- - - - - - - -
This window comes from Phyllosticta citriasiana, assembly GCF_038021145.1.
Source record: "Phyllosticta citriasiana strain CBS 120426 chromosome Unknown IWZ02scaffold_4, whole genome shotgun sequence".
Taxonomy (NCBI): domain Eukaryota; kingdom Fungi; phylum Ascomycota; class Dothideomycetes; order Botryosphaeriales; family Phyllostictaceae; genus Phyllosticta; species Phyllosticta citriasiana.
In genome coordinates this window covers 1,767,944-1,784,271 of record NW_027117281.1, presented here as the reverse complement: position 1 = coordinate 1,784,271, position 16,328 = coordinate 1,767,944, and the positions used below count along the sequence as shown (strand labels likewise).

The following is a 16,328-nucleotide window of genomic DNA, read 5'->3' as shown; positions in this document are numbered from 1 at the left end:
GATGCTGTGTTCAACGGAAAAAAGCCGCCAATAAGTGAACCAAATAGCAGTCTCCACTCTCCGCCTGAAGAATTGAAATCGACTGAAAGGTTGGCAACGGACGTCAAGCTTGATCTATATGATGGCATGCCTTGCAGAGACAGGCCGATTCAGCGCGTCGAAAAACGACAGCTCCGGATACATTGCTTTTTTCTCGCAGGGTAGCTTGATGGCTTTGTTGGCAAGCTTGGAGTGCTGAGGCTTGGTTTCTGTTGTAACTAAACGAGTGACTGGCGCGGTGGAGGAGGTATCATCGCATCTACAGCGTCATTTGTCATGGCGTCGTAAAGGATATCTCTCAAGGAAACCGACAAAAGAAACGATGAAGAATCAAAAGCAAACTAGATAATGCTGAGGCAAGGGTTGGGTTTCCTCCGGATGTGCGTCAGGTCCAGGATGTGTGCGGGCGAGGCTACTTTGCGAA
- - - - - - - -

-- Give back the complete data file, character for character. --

This window comes from Phyllosticta citriasiana, assembly GCF_038021145.1.
Source record: "Phyllosticta citriasiana strain CBS 120426 chromosome Unknown IWZ02scaffold_4, whole genome shotgun sequence".
Taxonomy (NCBI): domain Eukaryota; kingdom Fungi; phylum Ascomycota; class Dothideomycetes; order Botryosphaeriales; family Phyllostictaceae; genus Phyllosticta; species Phyllosticta citriasiana.
In genome coordinates this window covers 1,767,944-1,784,271 of record NW_027117281.1, presented here as the reverse complement: position 1 = coordinate 1,784,271, position 16,328 = coordinate 1,767,944, and the positions used below count along the sequence as shown (strand labels likewise).

The following is a 16,328-nucleotide window of genomic DNA, read 5'->3' as shown; positions in this document are numbered from 1 at the left end:
GATGCTGTGTTCAACGGAAAAAAGCCGCCAATAAGTGAACCAAATAGCAGTCTCCACTCTCCGCCTGAAGAATTGAAATCGACTGAAAGGTTGGCAACGGACGTCAAGCTTGATCTATATGATGGCATGCCTTGCAGAGACAGGCCGATTCAGCGCGTCGAAAAACGACAGCTCCGGATACATTGCTTTTTTCTCGCAGGGTAGCTTGATGGCTTTGTTGGCAAGCTTGGAGTGCTGAGGCTTGGTTTCTGTTGTAACTAAACGAGTGACTGGCGCGGTGGAGGAGGTATCATCGCATCTACAGCGTCATTTGTCATGGCGTCGTAAAGGATATCTCTCAAGGAAACCGACAAAAGAAACGATGAAGAATCAAAAGCAAACTAGATAATGCTGAGGCAAGGGTTGGGTTTCCTCCGGATGTGCGTCAGGTCCAGGATGTGTGCGGGCGAGGCTACTTTGCGAA